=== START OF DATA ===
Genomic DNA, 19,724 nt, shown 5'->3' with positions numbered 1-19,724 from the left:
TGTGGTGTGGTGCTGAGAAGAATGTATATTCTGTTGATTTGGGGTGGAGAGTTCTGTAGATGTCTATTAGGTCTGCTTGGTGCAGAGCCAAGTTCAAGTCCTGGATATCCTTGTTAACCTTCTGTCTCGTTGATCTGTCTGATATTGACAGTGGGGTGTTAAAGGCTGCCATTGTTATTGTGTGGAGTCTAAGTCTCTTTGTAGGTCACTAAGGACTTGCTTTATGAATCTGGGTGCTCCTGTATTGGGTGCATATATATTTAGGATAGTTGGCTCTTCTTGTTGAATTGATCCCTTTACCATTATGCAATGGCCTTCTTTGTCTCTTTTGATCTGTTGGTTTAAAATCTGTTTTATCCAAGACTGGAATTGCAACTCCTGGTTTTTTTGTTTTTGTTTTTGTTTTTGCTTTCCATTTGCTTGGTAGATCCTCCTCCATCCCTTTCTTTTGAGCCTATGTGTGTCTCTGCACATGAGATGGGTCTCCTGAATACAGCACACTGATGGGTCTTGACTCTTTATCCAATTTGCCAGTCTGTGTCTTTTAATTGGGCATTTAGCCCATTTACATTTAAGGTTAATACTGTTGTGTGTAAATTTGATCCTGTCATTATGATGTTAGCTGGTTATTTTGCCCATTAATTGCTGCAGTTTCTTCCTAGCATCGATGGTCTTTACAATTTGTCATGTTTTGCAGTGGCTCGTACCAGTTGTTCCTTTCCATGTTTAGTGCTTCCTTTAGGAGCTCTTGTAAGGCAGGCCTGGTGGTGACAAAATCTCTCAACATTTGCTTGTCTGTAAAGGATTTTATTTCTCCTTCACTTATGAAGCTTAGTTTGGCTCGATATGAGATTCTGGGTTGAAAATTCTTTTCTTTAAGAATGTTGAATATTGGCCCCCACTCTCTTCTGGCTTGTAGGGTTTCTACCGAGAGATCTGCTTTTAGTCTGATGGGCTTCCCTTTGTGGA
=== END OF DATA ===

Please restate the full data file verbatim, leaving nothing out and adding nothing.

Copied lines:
Genomic DNA, 19,724 nt, shown 5'->3' with positions numbered 1-19,724 from the left:
TGTGGTGTGGTGCTGAGAAGAATGTATATTCTGTTGATTTGGGGTGGAGAGTTCTGTAGATGTCTATTAGGTCTGCTTGGTGCAGAGCCAAGTTCAAGTCCTGGATATCCTTGTTAACCTTCTGTCTCGTTGATCTGTCTGATATTGACAGTGGGGTGTTAAAGGCTGCCATTGTTATTGTGTGGAGTCTAAGTCTCTTTGTAGGTCACTAAGGACTTGCTTTATGAATCTGGGTGCTCCTGTATTGGGTGCATATATATTTAGGATAGTTGGCTCTTCTTGTTGAATTGATCCCTTTACCATTATGCAATGGCCTTCTTTGTCTCTTTTGATCTGTTGGTTTAAAATCTGTTTTATCCAAGACTGGAATTGCAACTCCTGGTTTTTTTGTTTTTGTTTTTGTTTTTGCTTTCCATTTGCTTGGTAGATCCTCCTCCATCCCTTTCTTTTGAGCCTATGTGTGTCTCTGCACATGAGATGGGTCTCCTGAATACAGCACACTGATGGGTCTTGACTCTTTATCCAATTTGCCAGTCTGTGTCTTTTAATTGGGCATTTAGCCCATTTACATTTAAGGTTAATACTGTTGTGTGTAAATTTGATCCTGTCATTATGATGTTAGCTGGTTATTTTGCCCATTAATTGCTGCAGTTTCTTCCTAGCATCGATGGTCTTTACAATTTGTCATGTTTTGCAGTGGCTCGTACCAGTTGTTCCTTTCCATGTTTAGTGCTTCCTTTAGGAGCTCTTGTAAGGCAGGCCTGGTGGTGACAAAATCTCTCAACATTTGCTTGTCTGTAAAGGATTTTATTTCTCCTTCACTTATGAAGCTTAGTTTGGCTCGATATGAGATTCTGGGTTGAAAATTCTTTTCTTTAAGAATGTTGAATATTGGCCCCCACTCTCTTCTGGCTTGTAGGGTTTCTACCGAGAGATCTGCTTTTAGTCTGATGGGCTTCCCTTTGTGGA